What was the Reason Why the Government Purposely Executed Them?

Otori Ichibei was one of the leaders of Kabukimono. In 1612, the police arrested him for conspiring with a group of hoodlums that were responsible for street violence. The police arrested Otori for creating a riot that killed a retainer and killed a lot of people. Although they showed loyalty to each other, they still went to jail.

Otori strongly disagrees on becoming either a Samurai or a commoner so he was a threat to social norms. Surprisingly, some said that he was a man of honor. Otori insisted that he was the same as the other Daimyo, that he follows Bushido – which was unusual for a Kabukimono. His long sword has written words which says “twenty-five is too long to live!”

In 1686, the last known purge against the Kabukimono happened. It was a massive arrest that killed about two hundred members and eleven of leaders of the “Greater and Lesser Gods” Gang. By the end of the 17th century, the Kabukimono faded out.

Does the Violent Gang (Kabukimono) Still Exist Today?

While the Kabukimono faded out from the society of Japan, the influence of its existence was still brought up to the modern days. The theatrical Kabuki is one of the product from this particular rowdy group.

Izumo no Okuni, who was often credited for the creation of the original Kabuki form, was believed to have borrowed the style of Kabukimono. She gathered the female outcasts and taught them how to sing and dance while wearing gaudy and colorful outfits.

Moreover, because her troupe consisted of all-female performers, some must have to wear men’s outfit, carry swords and daggers, and act like a man. This particular method was strikingly similar to some of the Kabukimono who wore women’s clothes.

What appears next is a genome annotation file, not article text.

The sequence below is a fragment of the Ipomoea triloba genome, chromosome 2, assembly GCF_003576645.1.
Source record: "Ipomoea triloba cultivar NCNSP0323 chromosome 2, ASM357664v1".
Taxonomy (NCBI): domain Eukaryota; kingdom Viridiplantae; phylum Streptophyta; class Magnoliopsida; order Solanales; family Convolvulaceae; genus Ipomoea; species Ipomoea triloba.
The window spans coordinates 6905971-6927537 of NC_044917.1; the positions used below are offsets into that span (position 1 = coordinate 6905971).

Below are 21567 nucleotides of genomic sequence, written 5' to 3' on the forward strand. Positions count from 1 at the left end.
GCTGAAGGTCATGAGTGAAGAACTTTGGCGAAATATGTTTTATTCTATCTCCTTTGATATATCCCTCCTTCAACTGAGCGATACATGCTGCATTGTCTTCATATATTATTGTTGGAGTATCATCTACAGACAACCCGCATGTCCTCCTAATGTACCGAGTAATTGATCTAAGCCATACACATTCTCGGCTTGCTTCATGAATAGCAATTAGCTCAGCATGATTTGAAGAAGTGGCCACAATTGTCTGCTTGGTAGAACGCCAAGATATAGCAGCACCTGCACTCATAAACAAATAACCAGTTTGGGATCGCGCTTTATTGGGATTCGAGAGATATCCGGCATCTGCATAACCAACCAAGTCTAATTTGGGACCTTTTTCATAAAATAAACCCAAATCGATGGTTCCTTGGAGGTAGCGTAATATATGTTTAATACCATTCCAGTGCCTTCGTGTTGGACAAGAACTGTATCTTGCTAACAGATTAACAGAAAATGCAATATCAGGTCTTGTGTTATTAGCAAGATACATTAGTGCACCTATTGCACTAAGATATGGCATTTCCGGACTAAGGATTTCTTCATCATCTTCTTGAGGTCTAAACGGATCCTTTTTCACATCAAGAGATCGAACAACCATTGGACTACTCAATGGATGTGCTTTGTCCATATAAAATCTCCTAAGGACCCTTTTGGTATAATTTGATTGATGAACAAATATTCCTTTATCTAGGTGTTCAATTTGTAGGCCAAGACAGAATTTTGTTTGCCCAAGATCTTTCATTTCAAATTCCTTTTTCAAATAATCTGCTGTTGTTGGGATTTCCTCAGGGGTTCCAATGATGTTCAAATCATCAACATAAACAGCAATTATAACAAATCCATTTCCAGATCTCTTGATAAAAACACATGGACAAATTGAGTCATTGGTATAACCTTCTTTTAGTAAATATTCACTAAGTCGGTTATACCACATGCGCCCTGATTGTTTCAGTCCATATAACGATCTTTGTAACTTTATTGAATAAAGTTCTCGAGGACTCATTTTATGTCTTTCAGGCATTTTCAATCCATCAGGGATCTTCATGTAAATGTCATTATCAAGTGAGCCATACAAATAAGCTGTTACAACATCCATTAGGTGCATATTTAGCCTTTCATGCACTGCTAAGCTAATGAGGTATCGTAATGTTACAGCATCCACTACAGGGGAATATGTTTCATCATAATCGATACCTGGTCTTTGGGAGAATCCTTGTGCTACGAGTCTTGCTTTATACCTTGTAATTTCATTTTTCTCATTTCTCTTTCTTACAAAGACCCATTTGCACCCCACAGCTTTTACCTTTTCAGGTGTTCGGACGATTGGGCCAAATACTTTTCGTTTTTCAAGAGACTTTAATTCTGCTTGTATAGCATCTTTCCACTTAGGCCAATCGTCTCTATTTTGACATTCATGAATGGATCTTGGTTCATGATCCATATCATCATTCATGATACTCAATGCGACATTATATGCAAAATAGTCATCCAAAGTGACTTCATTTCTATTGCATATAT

Some said that Okuni herself disguises as a man whenever there’s a shortage of men. In modern time, Kabuki has now evolved as one of the most popular classical Japanese dance-drama.

Today, the Kabuki is now popular as a theatre that has performers who wear so much makeups. The UNESCO proclaimed it as “an intangible heritage possessing outstanding universal value.”

Are the Origins of Yakuza and Kabukimono the Same?

Another possible product of the Kabukimono is today’s Yakuza.

The Kabukimono harassed people and terrorized everyone. They robbed and killed, but were fiercely protective of their own people. They were popular since they have a different way of clothing and hairstyles.

Surprisingly, the scholars believed that Yakuza came from a different group called Machi Yakko – some sort of private police. The Machi Yakko was the people who took their stand against the Kabukimono and defended their cities. The farmers, vendors, and commoners who gathered to fight their abusers was the member of this group.

The Machi Yakko eventually became the heroes for standing up against the Kabukimono. However, most likely similar to the modern Yakuza, the Machi Yakko was skillful, especially in gambling.

Scholars believed that most of the members of the Yakuza have the same backgrounds. They were poor, criminals, and outcasts. The Yakuza would then become their family who accepts them. Similar to the Machi Yakko and the Kabukimono, the Yakuza appears to be loyal and fiercely protective of their own.